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Unite and strike against the pay freeze

By Rebecca Anderson

The government has tried to impose a 1 per cent pay cap on public sector workers after two years of pay freezes. If they are successful, then many public sector workers will lose more than 10 per cent of their pay in real terms over a four year period.

Teaching unions NUT and NASUWT were the first to announce their intention to ballot, but many others have followed suit. Unions in higher education have submitted a pay claim of 7 per cent to make up for pay already lost through freezes and to keep up with inflation. The general union GMB (representing support staff in higher education), lecturers’ union UCU and Scottish teachers’ union EIS have all announced ballots.

Unison, another general union representing support staff, got a ballot result of just over 50 per cent in favour of strikes, but the leadership has not yet said whether this small majority will make them will withdraw from co-ordinated action. In contrast, 82.5 per cent of NUT members voted for strikes, but all their leadership have announced so far is action short of a strike that began on 3 October.

Co-ordination
September’s Trades Union Congress (TUC) voted to co-ordinate action over the public sector pay freeze, and Mark Serwotka of the civil servants’ union PCS said that a “sense of urgency” was needed.

PCS is arguing that strikes should start soon after the TUC demonstration on 20 October, but the massive Unison and GMB unions have said that in most sectors they are waiting for pay negotiations with the government in the spring before balloting. PCS have not yet said whether they would strike alongside the education unions if they take action this autumn.

After the debacle of the 2011 pensions strike, where the TUC co-ordinated one day of action before letting it all fall apart, we cannot simply wait for the TUC. Nor can we wait for those unions that broke off joint action last year and subsequently sold their members down the river. It was absolutely right for PCS to bring a motion to the TUC calling on that body to co-ordinate action, but now we need to put pressure on them to do it and be prepared to act without them if they prevaricate.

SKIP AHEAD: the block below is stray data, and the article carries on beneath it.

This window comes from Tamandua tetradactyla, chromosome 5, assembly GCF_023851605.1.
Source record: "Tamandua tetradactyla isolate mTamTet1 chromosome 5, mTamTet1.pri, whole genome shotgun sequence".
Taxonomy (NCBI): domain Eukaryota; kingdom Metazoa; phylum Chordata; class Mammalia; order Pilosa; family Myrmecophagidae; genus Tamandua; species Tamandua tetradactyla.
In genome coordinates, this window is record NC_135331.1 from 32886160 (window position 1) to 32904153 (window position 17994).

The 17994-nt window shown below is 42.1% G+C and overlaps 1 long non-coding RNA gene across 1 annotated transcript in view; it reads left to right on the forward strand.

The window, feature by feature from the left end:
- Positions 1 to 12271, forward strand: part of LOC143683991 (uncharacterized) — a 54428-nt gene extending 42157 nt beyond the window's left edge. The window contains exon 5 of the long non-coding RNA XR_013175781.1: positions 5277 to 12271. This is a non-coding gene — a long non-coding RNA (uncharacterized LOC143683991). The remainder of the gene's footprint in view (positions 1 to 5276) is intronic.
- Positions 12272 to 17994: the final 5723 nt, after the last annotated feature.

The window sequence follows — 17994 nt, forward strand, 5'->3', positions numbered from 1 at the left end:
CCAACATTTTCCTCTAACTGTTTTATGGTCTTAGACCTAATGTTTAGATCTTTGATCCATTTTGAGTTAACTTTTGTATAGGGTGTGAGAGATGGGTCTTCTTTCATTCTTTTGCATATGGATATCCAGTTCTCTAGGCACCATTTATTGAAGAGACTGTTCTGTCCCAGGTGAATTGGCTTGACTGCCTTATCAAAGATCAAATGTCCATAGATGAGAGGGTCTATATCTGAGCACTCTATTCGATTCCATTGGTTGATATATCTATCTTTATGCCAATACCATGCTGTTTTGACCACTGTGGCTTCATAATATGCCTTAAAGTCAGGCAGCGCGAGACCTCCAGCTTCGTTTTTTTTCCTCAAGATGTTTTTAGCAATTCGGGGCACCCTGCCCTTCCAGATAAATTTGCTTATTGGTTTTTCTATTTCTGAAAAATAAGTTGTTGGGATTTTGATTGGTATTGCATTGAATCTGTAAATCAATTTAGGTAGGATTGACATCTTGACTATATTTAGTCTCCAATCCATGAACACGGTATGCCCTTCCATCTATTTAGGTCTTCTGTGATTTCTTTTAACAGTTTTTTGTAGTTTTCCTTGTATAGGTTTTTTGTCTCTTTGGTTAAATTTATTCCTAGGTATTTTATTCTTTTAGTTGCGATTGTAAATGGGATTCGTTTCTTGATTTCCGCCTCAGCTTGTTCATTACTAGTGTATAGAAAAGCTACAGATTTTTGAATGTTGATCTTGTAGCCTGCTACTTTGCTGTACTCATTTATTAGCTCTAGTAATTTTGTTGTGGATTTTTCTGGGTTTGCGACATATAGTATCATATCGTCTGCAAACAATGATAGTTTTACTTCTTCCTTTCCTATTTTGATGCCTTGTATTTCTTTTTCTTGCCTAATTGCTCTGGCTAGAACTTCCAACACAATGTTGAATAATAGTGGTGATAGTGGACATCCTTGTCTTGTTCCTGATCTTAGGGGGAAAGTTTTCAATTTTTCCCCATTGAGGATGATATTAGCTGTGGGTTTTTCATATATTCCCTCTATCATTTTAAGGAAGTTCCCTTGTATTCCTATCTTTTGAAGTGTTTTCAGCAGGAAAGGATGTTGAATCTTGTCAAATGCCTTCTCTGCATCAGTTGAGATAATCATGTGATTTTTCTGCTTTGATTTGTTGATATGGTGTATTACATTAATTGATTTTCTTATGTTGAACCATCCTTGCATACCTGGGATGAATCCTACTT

The demonstration on 20 October should be the launchpad for strike action across the whole working class, bringing together the issues of pay, pensions, job cuts and all the other attacks that the coalition is mounting against us. Rather than allow the momentum to be lost, the education unions, PCS and all other unions in favour of autumn action should set a date and demand the TUC’s support. We should demand that ballots to begin immediately in the public sector as a whole.

This essential step will not happen without the pressure of ordinary reps and members of trade unions, and would almost certainly require them to organise together in their unions and across unions to lobby their leaderships, and prepare to take action without them if necessary.

Raise the minimum wage
Unite’s union leader Len McCluskey has said that he would support calls for “co-ordinated industrial action” on pay and other issues, and that there is “a real chance” of such action, “if not this winter then certainly early next year”.

But to unite public and private sector workers in common struggle, we need to fight for demands that address their common concerns. A call to raise the national minimum wage to £10 per hour for all workers, to undo a decade or more of rising inequality and falling living standards for the least well off, could be the starting point for such a fighting unity.

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